The Benefits of Social Media to Civic Engagement
[Ed. note: This blog was originally published on 1/11/12. Updated 4/13/12.]
Experts are constantly examining the effects of "living socially" on our well-being. And up until recently, most of the focus has been on the detriments of Facebook and Twitter.
The New York Times reported this week that many researchers are "looking to Facebook, Twitter and the rest for opportunities to identify problems, to hear cries for help and to provide information and support." While the main focus of the reporting relates to adolescents, it does point to a trend of experts recognizing the positive effects of social engagement.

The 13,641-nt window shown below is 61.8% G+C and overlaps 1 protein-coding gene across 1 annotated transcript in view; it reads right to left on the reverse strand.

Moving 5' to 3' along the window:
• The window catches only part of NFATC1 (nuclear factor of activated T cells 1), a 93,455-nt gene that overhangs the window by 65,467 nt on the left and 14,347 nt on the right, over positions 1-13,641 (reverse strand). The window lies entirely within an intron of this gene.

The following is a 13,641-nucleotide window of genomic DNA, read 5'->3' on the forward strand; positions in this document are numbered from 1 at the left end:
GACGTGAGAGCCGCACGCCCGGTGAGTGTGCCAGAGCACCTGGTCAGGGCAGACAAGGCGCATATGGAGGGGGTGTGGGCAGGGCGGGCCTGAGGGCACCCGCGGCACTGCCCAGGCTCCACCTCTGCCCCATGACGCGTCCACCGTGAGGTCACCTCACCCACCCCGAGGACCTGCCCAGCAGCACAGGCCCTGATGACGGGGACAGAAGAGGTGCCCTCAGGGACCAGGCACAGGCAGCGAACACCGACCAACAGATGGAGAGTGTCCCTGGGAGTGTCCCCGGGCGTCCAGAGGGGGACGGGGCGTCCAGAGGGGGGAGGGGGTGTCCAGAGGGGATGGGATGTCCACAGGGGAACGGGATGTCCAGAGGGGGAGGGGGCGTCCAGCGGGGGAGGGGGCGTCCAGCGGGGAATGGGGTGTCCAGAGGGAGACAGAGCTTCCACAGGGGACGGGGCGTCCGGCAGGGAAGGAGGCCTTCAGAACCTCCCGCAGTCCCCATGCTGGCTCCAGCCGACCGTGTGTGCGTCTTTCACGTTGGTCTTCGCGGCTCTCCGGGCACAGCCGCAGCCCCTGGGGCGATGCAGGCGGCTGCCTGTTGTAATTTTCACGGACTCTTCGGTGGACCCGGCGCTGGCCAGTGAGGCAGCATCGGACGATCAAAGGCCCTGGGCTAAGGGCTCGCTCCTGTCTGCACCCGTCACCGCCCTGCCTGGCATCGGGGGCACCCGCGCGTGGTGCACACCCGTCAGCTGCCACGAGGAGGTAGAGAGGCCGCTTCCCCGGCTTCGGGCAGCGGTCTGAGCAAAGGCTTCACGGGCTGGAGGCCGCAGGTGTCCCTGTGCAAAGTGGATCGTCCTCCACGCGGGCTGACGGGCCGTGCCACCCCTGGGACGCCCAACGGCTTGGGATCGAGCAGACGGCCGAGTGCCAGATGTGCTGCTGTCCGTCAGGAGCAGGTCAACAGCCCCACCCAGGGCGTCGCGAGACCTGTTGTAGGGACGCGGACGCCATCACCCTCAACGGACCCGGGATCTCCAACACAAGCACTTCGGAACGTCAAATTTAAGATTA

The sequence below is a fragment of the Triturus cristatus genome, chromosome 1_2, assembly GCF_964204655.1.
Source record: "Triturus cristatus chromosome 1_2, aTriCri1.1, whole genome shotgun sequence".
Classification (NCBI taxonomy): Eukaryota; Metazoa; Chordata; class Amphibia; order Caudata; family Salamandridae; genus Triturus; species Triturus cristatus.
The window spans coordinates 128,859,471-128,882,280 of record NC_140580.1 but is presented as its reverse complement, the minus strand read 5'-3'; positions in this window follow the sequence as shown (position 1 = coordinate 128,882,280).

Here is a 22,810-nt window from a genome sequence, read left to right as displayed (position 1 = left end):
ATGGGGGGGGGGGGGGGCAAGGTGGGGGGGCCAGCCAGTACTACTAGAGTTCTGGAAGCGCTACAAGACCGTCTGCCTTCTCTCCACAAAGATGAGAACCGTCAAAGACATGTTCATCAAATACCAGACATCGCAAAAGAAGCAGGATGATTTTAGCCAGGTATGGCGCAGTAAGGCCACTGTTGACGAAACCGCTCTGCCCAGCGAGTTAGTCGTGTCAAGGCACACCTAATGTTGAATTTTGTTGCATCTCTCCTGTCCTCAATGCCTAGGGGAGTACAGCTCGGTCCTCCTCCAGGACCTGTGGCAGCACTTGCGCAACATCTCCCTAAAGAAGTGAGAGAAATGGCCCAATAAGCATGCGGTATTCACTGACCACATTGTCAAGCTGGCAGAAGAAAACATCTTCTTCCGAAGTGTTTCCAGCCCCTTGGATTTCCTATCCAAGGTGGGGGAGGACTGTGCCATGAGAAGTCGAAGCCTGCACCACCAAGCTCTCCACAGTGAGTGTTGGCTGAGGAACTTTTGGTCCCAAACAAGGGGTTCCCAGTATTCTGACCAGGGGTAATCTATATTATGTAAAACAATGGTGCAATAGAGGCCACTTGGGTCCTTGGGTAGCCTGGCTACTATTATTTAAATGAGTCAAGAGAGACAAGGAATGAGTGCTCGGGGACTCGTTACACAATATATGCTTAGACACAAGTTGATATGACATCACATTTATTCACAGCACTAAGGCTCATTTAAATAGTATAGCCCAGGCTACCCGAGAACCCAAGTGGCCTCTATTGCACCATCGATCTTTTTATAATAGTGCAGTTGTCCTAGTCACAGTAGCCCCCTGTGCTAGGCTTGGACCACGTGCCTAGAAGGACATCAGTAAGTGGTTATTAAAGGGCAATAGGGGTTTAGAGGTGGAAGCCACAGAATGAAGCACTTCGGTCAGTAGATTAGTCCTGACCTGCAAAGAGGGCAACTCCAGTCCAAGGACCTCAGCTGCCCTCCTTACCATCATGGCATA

On a panel at Aspen Ideas last summer, Mayor Cory Booker shared specific examples of how he communicates with his constituents via Twitter. "Social media is a deeper, richer connection to find ways to substantively make connections," he said. These days, Booker points out, nearly everybody has a cell phone, even in poorer, minority communities. "I can engage with my residents on the fly." UPDATE 4/13/12: Booker used Twitter to tell folks he was OK after pulling a neighbor from a house fire last night.
Social media equals power in the hands of the people. Of course the world witnessed this during the Arab Spring, but it is evident in the US, too.
"What is incredibly disempowering...and toxic to the soul, is to feel like you have no ability to influence your environment and surroundings. And now social media has given everybody a platform to multiply your ability to make a difference," said Booker. "It's a very powerful thing."
Watch a quick clip of Booker below.